On Monday, an appeals court in Gambia ordered the release on bail of top opposition politician Ousainou Darboe and 18 other protesters who had been arrested in April under outgoing President Yahya Jammeh.
President-elect Adama Barrow has vowed to release more prisoners since winning the election last week.
"Political prisoners will be released, all of them. If it's politics, you are released," he told the Associated Press.
In a statement released Monday, Amnesty International welcomed the move as a positive step. But it warned against "forgetting other prisoners of conscience who still languish in jail simply for having expressed their opinion or participated in peaceful protests."
The newly elected president also announced that Gambia will not withdraw from the International Criminal Court, which is contrary to what his predecessor had wanted.
Christopher Fomunyoh of the National Democratic Institute spoke to VOA by phone from Accra, Ghana, where he is preparing for presidential elections there this week.
"In the past two decades we've seen many violations of human rights — many lawyers, journalists and human rights activists imprisoned. So it comes as a relief that someone who said he would never relinquish power has accepted the verdict of the polls," Fomunyoh said.
"I wish you all the best, the country will be in your hands in January," outgoing leader Jammeh told his opponent in a congratulatory phone call after the vote.
Jammeh, 51, has ruled the small West African nation since taking power from Dawda Kairaba Jawara in a military coup in 1994.
"The early ‘90s, the Gambia was one of only four African nations — the other three being Senegal, Botswana and Mauritius. These were the only four countries that even accepted political pluralism,” Fomunyoh said. “It came as a shock when Yahya Jammeh staged a coup in 1994 and took the reins of government. Very quickly, he moved from being a benign soldier to a very autocratic leader."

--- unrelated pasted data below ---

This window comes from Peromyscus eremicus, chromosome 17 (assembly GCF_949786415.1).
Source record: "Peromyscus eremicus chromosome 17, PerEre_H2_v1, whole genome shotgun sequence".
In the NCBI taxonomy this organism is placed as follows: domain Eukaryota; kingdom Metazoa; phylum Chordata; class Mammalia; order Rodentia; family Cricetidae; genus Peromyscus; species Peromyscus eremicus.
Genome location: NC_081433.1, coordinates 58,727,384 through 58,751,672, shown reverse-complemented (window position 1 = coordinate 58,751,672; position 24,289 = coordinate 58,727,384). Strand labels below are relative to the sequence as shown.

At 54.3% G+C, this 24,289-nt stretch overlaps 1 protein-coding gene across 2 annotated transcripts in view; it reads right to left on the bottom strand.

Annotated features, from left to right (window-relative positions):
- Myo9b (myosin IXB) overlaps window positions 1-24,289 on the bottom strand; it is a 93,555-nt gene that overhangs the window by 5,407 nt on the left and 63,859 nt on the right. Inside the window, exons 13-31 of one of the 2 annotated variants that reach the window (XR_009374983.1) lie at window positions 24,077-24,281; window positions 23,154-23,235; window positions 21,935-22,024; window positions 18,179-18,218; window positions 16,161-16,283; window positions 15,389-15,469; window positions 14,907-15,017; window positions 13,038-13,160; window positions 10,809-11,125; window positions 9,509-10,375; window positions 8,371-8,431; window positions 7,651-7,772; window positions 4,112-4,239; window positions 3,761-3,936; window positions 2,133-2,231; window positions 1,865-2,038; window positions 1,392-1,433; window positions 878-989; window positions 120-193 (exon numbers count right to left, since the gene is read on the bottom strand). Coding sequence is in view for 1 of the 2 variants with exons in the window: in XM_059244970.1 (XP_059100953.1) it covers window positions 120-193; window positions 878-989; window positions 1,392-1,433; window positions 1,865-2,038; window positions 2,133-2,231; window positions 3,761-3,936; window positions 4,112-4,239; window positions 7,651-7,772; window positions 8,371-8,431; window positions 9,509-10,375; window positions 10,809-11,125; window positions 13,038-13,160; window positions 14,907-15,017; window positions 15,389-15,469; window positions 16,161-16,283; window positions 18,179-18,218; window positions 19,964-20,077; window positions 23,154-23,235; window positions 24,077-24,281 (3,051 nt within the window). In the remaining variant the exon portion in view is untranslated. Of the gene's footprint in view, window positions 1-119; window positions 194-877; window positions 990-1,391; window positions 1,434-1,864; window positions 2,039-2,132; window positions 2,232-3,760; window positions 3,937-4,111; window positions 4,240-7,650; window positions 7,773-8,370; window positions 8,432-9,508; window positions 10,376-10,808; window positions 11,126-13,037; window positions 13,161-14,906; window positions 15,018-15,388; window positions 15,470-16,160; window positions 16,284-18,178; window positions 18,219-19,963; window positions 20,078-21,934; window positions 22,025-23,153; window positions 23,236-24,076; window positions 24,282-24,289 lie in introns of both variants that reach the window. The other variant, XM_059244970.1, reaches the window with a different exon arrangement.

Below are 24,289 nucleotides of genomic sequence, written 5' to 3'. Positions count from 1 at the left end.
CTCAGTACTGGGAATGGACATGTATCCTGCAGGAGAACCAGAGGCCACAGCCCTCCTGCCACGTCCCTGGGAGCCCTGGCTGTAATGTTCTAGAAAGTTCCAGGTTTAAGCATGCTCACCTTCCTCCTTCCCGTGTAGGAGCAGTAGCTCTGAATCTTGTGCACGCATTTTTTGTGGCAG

Jammeh lost last week’s election to a coalition of opposition parties led by Barrow, who rejoiced with supporters. "Everybody thought that it's impossible, but the impossible becomes possible," he said.
In light of Jammeh's concession, the United Nations special representative in West Africa, Mohamed Ibn Chambas, urged Gambia to avoid "any atmosphere of witch hunt and retribution," asking the country "to forge ahead in unity, conciliation, peace and harmony for the development of your great country known as the smiling coast of Africa."
But celebrations of Jammeh's defeat continue throughout the country and elsewhere, with most Gambians saying they are jubilant.
"Gambia, we are suffering for 22 years. This guy didn't do nothing for us," said Sulyman Sawaneh, an ecstatic and unemployed 19-year-old.
Amie Touray, a 22-year-old student, says she finally feels some freedom. "Today … we can say anything we want without any soldier or any police harassing us."
For Buba Fatty, a 32-year-old medical worker, this was a dream come true. "I'm one of the happiest guys today throughout the whole world because this is what I've been looking for for so many years."
Ousainou Mbenga, the chairman of the Democratic Union of Gambian Activists based in the U.S., says he and his friends couldn't be happier that the Jammeh regime is over.
"A brutal regime, a tyrannical regime, very selfish. Jammeh has really pushed Gambian progress [back] another 50 years," he told VOA.
Mbenga says this is a new era in the history of the Gambia, adding that people should start working on building strong institutions to prevent someone like Jammeh from ever ruling his beautiful country again.